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Movie trailers are not in tune

Movie+trailers+are+not+in+tune

Movie trailers are one of the best ways that audiences get a feel for a film and if they want to see it. When movies are misrepresented as different genres from the actual content, there can be discourse and confusion following the film.

There are many films that have been misadvertised, either leading to unsatisfied viewers and often low box office numbers. In 2023, there has been a surge in movie trailers that have misrepresented musicals films. By cutting out much of the musical aspects within some trailers, some movies, like “Wonka,” “The Color Purple” and “Mean Girls,” do not seem like musical adaptations at all. They might not ignore the musical aspect all together, but they certainly do not highlight scenes that display such a genre. 

“Mean Girls,” when first released in 2004, was a non-musical movie, later adapted into a musical version for Broadway. The original movie had no singing in it besides the iconic talent show scene, with an overly sexual take on “Jingle Bell Rock.” Set to release in 2024, a new movie version of “Mean Girls” is set to release in 2024, featuring Renee Rapp who played Regina George on Broadway. 

When watching the official trailer for the new take on the classic film, character interactions are highlighted to help the viewer understand who the new actors playing these roles are. However, these are all speaking interactions, and at no point in the commercial do we hear any of the characters sing. While it can be assumed that the movie’s plot hopes to be closely following in the footsteps of the 2004 film, the missing features of the musical in the trailer can create much confusion, leaving some viewers thinking it is just a reboot of the original movie rather than a Broadway musical rendition.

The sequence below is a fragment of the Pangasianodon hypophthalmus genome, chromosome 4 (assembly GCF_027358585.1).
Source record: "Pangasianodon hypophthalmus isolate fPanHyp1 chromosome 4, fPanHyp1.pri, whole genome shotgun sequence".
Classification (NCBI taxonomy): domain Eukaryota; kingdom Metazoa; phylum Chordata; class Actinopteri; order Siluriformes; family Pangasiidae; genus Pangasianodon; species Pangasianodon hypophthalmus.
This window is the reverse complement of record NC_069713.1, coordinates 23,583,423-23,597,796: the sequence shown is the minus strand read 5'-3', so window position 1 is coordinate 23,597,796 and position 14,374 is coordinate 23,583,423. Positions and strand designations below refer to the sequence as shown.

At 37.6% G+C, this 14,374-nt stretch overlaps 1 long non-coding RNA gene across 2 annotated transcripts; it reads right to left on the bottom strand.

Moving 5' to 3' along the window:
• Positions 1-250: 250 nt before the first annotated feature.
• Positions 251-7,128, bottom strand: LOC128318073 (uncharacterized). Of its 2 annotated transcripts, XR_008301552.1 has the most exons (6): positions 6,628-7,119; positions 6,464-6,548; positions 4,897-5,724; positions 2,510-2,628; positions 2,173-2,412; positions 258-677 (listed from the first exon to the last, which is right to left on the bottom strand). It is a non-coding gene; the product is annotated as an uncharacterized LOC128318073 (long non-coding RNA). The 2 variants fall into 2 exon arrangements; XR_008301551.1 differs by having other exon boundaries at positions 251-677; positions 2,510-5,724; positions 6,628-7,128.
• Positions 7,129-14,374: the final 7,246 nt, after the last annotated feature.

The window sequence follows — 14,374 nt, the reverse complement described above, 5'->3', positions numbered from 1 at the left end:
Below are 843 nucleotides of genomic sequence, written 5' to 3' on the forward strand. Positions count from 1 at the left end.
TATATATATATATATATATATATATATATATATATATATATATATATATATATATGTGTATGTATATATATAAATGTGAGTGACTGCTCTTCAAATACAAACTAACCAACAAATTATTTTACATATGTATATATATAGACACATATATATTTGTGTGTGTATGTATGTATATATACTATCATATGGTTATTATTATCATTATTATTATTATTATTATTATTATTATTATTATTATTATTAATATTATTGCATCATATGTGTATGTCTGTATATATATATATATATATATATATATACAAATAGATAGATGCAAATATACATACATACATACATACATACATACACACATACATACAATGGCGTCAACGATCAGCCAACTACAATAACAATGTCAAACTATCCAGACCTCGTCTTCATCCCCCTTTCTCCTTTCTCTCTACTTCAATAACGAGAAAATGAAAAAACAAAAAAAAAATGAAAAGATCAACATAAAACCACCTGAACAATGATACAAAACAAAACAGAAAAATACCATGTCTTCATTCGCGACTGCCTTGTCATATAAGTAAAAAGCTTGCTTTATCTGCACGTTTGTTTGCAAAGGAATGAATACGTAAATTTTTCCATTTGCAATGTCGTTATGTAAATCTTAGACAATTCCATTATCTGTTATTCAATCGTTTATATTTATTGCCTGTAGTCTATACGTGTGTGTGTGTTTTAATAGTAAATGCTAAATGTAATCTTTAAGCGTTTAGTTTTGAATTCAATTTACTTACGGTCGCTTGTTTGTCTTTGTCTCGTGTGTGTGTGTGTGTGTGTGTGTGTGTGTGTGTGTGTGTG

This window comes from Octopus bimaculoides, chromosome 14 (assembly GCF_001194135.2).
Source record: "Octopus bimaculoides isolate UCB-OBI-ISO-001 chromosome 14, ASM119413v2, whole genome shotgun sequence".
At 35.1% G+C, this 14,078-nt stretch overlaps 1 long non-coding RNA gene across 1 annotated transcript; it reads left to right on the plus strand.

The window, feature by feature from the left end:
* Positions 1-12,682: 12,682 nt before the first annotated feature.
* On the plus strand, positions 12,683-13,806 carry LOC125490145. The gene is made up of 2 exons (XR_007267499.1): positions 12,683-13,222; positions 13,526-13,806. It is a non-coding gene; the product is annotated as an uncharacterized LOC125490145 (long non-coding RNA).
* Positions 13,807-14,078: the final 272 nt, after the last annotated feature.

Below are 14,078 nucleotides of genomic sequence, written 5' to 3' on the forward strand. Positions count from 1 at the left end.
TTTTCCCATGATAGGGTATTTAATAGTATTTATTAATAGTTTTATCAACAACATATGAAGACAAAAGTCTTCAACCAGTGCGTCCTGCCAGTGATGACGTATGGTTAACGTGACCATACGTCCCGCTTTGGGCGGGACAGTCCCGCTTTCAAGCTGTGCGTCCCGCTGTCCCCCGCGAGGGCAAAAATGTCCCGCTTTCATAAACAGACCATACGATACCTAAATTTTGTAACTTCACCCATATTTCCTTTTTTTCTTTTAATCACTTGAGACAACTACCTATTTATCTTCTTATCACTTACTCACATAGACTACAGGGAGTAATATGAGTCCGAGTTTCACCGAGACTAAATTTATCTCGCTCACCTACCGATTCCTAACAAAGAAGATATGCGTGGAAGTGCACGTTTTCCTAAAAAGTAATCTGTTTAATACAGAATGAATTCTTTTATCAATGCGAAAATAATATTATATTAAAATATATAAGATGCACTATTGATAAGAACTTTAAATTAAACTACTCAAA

Similarly, “The Color Purple,” set to release Dec. 25, also subtly hides the film being an adaption of the musical in its official trailer. While this trailer has much more shown at the end of the clip in terms of musicality, it doesn’t explicitly seem that it is a musical adaptation. The poster includes the words “A bold take on the beloved classic,” which, while true, is really just a bold take on the book, musical and movie which have already existed. 

While “The Color Purple” and “Mean Girls” are musical adaptations previously on Broadway, we can also see new musicals in the form of films not being completely transparent as well. 

“Wonka,” set to come out Dec. 15, has the titular role being played by Timothée Chalamet. The film seems to have lots of movie magic, involving the producers of the “Harry Potter” films and director Paul King of the Paddington Bear movies, however, this magic all seems to play into what typically goes into a Wonkarelated film, not necessarily the magic of musicals. Director Paul King claims that this film is not a musical and rather a “movie with songs,” despite Timothée Chalamet singing a confirmed seven musical numbers.

The argument could easily be made that by masking the true genres of these films, it will drive a larger audience into the theater rather than having a narrower audience of “musical lovers.” To that, I bring in the example of “La La Land,” which is widely adored and surpassed $435 million in the worldwide box office. “La La Land” was appropriately advertised, showing interactions both with and without musical numbers, leaving the viewer with an understanding that it is a musical without oversaturating the content with dancing and singing.

While the upcoming musical films are going to be beautiful and a great way to push the genre farther, the films would likely benefit in highlighting these aspects in their commercials, in order to include musical lovers while also making sure not to confuse other viewers.

Editor’s Note: A previous version of this article said that Regina George was originated by Renee Rapp. That has been corrected.”

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Molly Fitzsimons, Life and Culture Editor
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